I love pompoms.
Did I ever tell you how much I loved pompoms? No?

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The great thing about pompoms is they couldn’t be more simple. You can make them easily. You don’t need to be able to knit, crochet, or even sew – just wind some yarn around a piece of specifically shaped plastic or card, tie and cut. 
Craft for all.
There are various ways ways of making pompoms in all sizes (see below).
So I found myself with a pile of them. I’d had an afternoon of creative ‘holiday project’ fun with my daughter, and was wondering what to do with them. 

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They’re perfect for brightening up any space – particularly a little one’s bedroom.

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Strung up and hung across the mantelpiece around the fire or against the wall?  I’ve done that before and it’s a great simple effect. (Take care, if the child is very small that they are nicely out of reach.)

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Then there was the new pair of curtains I’d recently made, I’d been wondering for a while if they just needed that something extra.

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Yep, I think they did.

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Such a cheap and easy way to inject some extra colour and texture. Pretty cool I reckon .
And if you’re like me and have a good few odd balls of yarn in your stash – it’s stash-busting heaven…. and pretty addictive.

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I even made a Christmas garland with the extras. The colours were perfect.
Go on –  make some pompoms – You’d be surprised at what you can do with them.
Stuff you can do with Pompoms

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Did anyone just mention Christmas?….. Yes it’s nearly here….. and, believe it or not,  I’m pretty organised this year, for a change…. At least i think I am.
Just one little thing though – my tree’s looking a bit bare… still. Every year i try to make new ornaments for it, but this year I’ve been too busy getting organised.
 I needed to give it a quick boost.
 Here’s what I came up with….

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… a slightly different twist on the crochet snowflake that, let’s face it, is everywhere these days. 
This one is has a more modern, slightly ‘Scandi meets Conran Shop” inspired twist and instead of traditional white is, yes, you guessed it…..fluoro. 
It still has that handmade quality and sits nice and quirkily on a real tree but also works with something more contemporary.  
Nice and simple, and those colours are fab. Crochets up in just two rounds. You can make a good few of them in one evening, easy peasy – and it’s still not too late. As a special Christmas treat I’ve included a free pattern.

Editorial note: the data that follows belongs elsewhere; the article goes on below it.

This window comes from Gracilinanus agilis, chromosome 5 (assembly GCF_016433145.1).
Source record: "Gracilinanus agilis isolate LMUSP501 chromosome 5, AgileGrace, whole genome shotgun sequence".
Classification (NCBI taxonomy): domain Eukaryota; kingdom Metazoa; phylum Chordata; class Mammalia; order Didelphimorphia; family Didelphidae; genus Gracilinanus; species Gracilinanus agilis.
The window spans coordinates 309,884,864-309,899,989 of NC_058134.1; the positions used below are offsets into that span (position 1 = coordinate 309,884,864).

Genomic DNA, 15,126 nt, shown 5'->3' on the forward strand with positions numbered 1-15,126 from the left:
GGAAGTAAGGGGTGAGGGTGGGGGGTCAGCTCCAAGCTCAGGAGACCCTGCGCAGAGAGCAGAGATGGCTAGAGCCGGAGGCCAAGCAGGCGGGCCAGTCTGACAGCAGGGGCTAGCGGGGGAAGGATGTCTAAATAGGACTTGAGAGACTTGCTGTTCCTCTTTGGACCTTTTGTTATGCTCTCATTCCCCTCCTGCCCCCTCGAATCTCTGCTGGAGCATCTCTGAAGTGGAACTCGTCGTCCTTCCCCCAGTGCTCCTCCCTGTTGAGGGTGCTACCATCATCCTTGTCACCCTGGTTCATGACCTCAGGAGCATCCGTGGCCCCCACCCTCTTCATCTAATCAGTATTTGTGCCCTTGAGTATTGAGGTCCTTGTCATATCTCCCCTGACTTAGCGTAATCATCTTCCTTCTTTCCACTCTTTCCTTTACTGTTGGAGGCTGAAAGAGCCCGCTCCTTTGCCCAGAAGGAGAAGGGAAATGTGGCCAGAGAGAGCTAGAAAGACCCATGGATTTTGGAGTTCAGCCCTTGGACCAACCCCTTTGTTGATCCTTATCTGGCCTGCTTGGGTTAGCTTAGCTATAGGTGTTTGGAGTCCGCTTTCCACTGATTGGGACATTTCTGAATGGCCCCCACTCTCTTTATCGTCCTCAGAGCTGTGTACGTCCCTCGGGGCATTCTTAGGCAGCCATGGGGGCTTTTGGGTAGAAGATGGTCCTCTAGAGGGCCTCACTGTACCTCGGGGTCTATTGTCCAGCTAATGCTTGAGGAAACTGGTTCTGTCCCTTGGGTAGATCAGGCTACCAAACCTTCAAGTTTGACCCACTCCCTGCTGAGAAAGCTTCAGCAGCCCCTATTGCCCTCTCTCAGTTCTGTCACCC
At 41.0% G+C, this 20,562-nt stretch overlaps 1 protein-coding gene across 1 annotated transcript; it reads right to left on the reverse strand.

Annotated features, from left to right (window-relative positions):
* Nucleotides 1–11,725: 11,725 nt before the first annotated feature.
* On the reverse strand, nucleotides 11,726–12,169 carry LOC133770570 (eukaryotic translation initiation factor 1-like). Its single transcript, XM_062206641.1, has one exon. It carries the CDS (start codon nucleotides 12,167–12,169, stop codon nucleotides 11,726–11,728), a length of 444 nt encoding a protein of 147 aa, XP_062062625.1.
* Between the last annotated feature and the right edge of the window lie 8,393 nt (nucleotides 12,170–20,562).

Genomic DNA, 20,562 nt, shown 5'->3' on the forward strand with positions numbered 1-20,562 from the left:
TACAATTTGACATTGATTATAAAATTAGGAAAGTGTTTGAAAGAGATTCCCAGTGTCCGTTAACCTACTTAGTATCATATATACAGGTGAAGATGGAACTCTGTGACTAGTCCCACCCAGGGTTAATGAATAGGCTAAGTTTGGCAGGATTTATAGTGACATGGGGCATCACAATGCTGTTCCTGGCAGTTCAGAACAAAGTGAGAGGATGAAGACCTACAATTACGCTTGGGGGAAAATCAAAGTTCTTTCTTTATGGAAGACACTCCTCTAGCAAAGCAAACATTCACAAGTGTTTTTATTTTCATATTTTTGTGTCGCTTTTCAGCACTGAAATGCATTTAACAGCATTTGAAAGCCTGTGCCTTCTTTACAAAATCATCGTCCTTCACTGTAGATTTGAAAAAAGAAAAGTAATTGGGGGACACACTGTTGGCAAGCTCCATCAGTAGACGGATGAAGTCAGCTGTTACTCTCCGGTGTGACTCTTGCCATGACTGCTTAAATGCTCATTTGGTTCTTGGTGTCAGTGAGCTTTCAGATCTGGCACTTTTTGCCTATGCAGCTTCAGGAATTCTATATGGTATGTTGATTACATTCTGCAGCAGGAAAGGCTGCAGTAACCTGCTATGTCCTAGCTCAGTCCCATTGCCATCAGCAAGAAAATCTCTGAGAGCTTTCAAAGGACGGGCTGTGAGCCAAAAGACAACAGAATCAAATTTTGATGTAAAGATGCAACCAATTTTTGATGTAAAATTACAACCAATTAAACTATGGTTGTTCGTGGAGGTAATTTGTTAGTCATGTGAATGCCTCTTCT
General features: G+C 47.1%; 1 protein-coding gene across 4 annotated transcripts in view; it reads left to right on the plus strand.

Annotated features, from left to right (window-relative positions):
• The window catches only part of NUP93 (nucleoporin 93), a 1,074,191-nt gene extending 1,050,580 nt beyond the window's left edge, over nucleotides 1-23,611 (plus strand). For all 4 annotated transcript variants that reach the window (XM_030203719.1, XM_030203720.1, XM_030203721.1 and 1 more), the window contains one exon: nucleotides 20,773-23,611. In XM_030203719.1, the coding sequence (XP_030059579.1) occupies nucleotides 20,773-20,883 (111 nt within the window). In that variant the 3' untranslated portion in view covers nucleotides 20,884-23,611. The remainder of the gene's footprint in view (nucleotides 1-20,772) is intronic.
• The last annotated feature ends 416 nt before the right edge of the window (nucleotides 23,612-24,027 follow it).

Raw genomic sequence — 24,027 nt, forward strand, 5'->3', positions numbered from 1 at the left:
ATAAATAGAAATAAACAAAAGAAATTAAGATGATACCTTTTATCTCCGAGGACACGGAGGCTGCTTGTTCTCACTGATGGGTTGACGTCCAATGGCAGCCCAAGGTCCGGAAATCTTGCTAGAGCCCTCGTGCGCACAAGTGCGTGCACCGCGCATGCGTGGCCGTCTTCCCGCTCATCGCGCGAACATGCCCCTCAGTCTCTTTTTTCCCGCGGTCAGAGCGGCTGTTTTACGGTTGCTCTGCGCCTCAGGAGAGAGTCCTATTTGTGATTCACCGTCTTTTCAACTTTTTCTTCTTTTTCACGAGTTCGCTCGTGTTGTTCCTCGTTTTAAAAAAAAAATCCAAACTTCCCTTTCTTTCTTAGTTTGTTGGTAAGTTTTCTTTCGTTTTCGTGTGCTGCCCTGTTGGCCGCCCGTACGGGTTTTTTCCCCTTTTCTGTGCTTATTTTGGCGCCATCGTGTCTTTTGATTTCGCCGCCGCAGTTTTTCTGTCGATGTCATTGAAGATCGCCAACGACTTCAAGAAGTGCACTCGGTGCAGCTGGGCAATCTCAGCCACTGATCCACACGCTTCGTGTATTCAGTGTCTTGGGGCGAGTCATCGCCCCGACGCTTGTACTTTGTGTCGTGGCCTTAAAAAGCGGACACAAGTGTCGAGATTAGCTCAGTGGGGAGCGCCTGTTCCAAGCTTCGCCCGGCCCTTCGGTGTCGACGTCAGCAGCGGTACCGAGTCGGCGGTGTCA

HERE’s how to make them.
Happy decorating.
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It’s nice to take time to appreciate those you love but, let’s be honest, Valentines day is not everyones cup of tea. Red Roses, Chocolate Hearts, or candle-lit dinners – been there, done that, have come out the other end – now totally indifferent…….  so I’m not going to go on about love… or romance. 
Having said that, I do love the paraphernalia…. but that can be just as much fun without all the sugary stuff. 

So for those of you who are…, or who are not, doing Valentines Day, for whatever reason…. but like the odd heart or two, here’s a nice little project .
 ‘Crochet hearts’, I hear you say, ‘they’re everywhere’. 
Yes’ that’s true and they look great – but I wanted to push  it further and make something extra pretty and, in true thredHED style, 
… a little bit useful.

These little lights instantly perk up a dark corner and look pretty at the same time. Made from crocheted hearts, sewn together and reinforced to make little filigree shades for a chain of LED fairy lights (and I must stress LOW VOLTAGE LED). Use can use any fibre yarn – it’s great for using up your stash.
They can be red and racy, hot pink, or muted pastels for that vintage look….or why not mix ’em up. Which ever way you choose they do look nice…. and if you like a bit of crochet you can make them.  Here’s how – for a limited period of time, my pattern and instructions are free to download to all fans of my thredHED face book page

Click to get it HERE  

Back in August, you may remember, I did some crochet granny bunting (well just a bit). I liked it so much, I wondered if I would be able to find a Christmas version. I did – I found this  great little Crochet Granny Christmas Tree over at the fabulous Royal Sisters Blog. It’s nice and simple with a great step-by-step photo tutorial to follow.